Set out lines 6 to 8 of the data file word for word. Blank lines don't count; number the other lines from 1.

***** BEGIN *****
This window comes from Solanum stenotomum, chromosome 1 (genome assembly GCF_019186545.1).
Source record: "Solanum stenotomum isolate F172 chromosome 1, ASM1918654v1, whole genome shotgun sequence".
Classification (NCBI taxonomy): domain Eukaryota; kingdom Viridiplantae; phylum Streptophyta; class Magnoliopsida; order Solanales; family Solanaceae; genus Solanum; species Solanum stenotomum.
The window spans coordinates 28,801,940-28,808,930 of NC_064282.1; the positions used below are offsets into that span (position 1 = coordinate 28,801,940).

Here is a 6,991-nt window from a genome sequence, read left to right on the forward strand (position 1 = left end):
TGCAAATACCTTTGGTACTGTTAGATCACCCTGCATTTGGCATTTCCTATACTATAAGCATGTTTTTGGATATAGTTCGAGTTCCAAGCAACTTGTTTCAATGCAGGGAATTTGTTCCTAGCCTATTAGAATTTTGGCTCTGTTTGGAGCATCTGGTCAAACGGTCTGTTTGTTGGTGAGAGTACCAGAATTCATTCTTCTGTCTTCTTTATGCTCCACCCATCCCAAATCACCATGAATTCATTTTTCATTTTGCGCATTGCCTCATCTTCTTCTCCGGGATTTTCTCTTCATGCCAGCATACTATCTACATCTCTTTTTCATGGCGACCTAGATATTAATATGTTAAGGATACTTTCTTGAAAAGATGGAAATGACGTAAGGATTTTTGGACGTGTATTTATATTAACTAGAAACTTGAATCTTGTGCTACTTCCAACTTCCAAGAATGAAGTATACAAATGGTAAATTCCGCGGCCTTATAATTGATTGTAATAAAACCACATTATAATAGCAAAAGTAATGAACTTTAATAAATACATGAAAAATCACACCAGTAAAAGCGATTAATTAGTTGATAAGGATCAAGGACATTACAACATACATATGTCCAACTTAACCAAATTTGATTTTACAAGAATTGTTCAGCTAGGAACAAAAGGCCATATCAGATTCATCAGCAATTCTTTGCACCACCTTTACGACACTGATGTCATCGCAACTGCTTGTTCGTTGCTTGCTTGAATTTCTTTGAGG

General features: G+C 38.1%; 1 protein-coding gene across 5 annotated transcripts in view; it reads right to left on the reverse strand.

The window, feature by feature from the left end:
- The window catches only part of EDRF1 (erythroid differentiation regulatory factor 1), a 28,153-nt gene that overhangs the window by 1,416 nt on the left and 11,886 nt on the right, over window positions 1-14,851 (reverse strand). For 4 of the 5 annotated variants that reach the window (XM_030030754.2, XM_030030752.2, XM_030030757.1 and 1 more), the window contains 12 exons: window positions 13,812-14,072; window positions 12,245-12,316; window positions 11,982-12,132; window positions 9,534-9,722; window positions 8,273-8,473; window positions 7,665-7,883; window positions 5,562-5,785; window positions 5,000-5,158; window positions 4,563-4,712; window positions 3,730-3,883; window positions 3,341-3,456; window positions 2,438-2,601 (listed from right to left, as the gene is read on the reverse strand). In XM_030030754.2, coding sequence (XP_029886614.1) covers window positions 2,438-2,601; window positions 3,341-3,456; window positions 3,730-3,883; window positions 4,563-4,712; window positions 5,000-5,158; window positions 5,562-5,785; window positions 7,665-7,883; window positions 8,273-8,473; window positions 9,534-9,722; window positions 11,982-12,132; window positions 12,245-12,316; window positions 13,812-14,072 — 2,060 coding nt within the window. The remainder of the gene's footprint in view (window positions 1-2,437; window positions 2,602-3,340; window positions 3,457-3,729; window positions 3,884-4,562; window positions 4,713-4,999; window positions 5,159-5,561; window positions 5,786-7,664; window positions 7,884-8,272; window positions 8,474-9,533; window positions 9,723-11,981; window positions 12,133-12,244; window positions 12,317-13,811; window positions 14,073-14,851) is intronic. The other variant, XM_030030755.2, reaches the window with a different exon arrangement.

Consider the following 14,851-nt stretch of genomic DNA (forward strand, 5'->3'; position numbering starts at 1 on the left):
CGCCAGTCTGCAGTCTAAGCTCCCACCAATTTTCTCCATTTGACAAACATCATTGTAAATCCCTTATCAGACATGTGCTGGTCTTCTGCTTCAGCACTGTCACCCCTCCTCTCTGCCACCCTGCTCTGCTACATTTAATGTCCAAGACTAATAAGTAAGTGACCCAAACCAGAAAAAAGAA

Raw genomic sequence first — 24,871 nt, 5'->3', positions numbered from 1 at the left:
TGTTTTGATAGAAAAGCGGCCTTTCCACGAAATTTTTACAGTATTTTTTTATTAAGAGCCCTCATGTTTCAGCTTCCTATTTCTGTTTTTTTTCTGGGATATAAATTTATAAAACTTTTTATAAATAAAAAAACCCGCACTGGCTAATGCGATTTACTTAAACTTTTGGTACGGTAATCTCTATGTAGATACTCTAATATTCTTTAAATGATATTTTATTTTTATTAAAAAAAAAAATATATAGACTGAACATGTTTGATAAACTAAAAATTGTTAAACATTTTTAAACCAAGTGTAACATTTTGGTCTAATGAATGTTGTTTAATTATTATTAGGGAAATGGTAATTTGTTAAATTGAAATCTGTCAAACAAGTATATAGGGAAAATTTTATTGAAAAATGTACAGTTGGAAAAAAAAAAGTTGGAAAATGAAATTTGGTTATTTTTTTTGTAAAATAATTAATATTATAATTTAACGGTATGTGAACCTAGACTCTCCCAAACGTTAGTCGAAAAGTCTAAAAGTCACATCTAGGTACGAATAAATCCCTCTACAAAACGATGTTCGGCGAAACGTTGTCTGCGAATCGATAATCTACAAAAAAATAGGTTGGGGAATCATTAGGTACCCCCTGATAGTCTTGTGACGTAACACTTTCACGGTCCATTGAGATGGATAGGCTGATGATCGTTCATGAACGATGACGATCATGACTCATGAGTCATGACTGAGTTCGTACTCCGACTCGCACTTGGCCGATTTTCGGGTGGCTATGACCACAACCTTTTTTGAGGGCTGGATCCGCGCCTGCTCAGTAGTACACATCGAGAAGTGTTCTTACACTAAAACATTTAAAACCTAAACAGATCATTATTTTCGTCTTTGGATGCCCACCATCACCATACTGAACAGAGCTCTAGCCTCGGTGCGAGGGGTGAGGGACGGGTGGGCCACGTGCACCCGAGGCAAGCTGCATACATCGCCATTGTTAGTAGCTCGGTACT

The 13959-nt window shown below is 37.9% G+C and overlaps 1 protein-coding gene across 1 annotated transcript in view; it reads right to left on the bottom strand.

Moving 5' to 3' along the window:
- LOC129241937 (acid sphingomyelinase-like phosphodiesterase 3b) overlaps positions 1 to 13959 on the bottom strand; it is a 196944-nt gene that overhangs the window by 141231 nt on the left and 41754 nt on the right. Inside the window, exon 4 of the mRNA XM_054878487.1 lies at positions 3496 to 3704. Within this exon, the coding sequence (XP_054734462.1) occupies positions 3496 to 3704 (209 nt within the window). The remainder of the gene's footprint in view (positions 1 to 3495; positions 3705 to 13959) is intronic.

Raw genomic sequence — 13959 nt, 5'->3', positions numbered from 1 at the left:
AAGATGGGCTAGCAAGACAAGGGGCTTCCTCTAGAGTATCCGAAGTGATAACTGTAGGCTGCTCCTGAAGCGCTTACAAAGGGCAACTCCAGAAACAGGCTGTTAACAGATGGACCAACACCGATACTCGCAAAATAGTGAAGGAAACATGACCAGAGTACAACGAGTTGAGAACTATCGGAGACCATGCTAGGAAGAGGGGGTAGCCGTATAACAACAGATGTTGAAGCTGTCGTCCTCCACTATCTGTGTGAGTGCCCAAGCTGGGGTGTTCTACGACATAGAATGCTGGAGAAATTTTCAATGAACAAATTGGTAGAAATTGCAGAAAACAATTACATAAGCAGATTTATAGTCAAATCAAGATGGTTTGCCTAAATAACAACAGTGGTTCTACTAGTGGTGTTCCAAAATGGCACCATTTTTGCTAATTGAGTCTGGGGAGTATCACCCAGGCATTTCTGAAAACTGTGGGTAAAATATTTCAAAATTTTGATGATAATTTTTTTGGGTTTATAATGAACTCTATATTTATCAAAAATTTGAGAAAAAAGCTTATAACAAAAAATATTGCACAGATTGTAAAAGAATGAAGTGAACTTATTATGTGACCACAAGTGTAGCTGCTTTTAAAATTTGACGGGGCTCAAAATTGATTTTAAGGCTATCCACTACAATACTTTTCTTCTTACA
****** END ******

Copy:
TGCAAATACCTTTGGTACTGTTAGATCACCCTGCATTTGGCATTTCCTATACTATAAGCATGTTTTTGGATATAGTTCGAGTTCCAAGCAACTTGTTTCAATGCAGGGAATTTGTTCCTAGCCTATTAGAATTTTGGCTCTGTTTGGAGCATCTGGTCAAACGGTCTGTTTGTTGGTGAGAGTACCAGAATTCATTCTTCTGTCTTCTTTATGCTCCACCCATCCCAAATCACCATGAATTCATTTTTCATTTTGCGCATTGCCTCATCTTCTTCTCCGGGATTTTCTCTTCATGCCAGCATACTATCTACATCTCTTTTTCATGGCGACCTAGATATTAATATGTTAAGGATACTTTCTTGAAAAGATGGAAATGACGTAAGGATTTTTGGACGTGTATTTATATTAACTAGAAACTTGAATCTTGTGCTACTTCCAACTTCCAAGAATGAAGTATACAAATGGTAAATTCCGCGGCCTTATAATTGATTGTAATAAAACCACATTATAATAGCAAAAGTAATGAACTTTAATAAATACATGAAAAATCACACCAGTAAAAGCGATTAATTAGTTGATAAGGATCAAGGACATTACAACATACATATGTCCAACTTAACCAAATTTGATTTTACAAGAATTGTTCAGCTAGGAACAAAAGGCCATATCAGATTCATCAGCAATTCTTTGCACCACCTTTACGACACTGATGTCATCGCAACTGCTTGTTCGTTGCTTGCTTGAATTTCTTTGAGG

General features: G+C 38.1%; 1 protein-coding gene across 5 annotated transcripts in view; it reads right to left on the reverse strand.

The window, feature by feature from the left end: